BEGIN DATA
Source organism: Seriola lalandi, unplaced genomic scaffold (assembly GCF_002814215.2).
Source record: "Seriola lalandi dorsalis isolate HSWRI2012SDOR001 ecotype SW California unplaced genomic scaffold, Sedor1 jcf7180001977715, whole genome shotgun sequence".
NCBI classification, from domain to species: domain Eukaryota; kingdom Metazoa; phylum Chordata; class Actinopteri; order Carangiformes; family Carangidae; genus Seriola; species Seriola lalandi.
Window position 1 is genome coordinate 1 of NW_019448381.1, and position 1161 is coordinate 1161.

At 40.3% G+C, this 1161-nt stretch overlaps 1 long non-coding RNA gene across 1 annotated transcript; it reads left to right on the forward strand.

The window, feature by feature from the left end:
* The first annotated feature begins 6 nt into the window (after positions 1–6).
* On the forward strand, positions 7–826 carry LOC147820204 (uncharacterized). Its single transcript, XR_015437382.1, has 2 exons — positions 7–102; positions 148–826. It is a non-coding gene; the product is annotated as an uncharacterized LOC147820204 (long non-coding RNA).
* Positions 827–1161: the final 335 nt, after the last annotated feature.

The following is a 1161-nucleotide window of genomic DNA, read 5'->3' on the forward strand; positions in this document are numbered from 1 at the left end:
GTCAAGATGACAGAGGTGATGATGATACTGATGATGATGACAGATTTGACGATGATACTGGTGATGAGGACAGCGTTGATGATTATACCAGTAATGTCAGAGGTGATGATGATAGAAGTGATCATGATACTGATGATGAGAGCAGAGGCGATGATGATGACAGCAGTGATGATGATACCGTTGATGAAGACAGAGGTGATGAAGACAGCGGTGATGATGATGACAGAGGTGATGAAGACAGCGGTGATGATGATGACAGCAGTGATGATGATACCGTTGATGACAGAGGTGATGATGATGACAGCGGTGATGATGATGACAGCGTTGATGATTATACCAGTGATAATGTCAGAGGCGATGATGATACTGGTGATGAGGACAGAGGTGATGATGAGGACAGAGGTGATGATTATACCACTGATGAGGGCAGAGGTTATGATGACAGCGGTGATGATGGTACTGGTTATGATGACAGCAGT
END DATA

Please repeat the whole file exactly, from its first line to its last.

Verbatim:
Source organism: Seriola lalandi, unplaced genomic scaffold (assembly GCF_002814215.2).
Source record: "Seriola lalandi dorsalis isolate HSWRI2012SDOR001 ecotype SW California unplaced genomic scaffold, Sedor1 jcf7180001977715, whole genome shotgun sequence".
NCBI classification, from domain to species: domain Eukaryota; kingdom Metazoa; phylum Chordata; class Actinopteri; order Carangiformes; family Carangidae; genus Seriola; species Seriola lalandi.
Window position 1 is genome coordinate 1 of NW_019448381.1, and position 1161 is coordinate 1161.

At 40.3% G+C, this 1161-nt stretch overlaps 1 long non-coding RNA gene across 1 annotated transcript; it reads left to right on the forward strand.

The window, feature by feature from the left end:
* The first annotated feature begins 6 nt into the window (after positions 1–6).
* On the forward strand, positions 7–826 carry LOC147820204 (uncharacterized). Its single transcript, XR_015437382.1, has 2 exons — positions 7–102; positions 148–826. It is a non-coding gene; the product is annotated as an uncharacterized LOC147820204 (long non-coding RNA).
* Positions 827–1161: the final 335 nt, after the last annotated feature.

The following is a 1161-nucleotide window of genomic DNA, read 5'->3' on the forward strand; positions in this document are numbered from 1 at the left end:
GTCAAGATGACAGAGGTGATGATGATACTGATGATGATGACAGATTTGACGATGATACTGGTGATGAGGACAGCGTTGATGATTATACCAGTAATGTCAGAGGTGATGATGATAGAAGTGATCATGATACTGATGATGAGAGCAGAGGCGATGATGATGACAGCAGTGATGATGATACCGTTGATGAAGACAGAGGTGATGAAGACAGCGGTGATGATGATGACAGAGGTGATGAAGACAGCGGTGATGATGATGACAGCAGTGATGATGATACCGTTGATGACAGAGGTGATGATGATGACAGCGGTGATGATGATGACAGCGTTGATGATTATACCAGTGATAATGTCAGAGGCGATGATGATACTGGTGATGAGGACAGAGGTGATGATGAGGACAGAGGTGATGATTATACCACTGATGAGGGCAGAGGTTATGATGACAGCGGTGATGATGGTACTGGTTATGATGACAGCAGT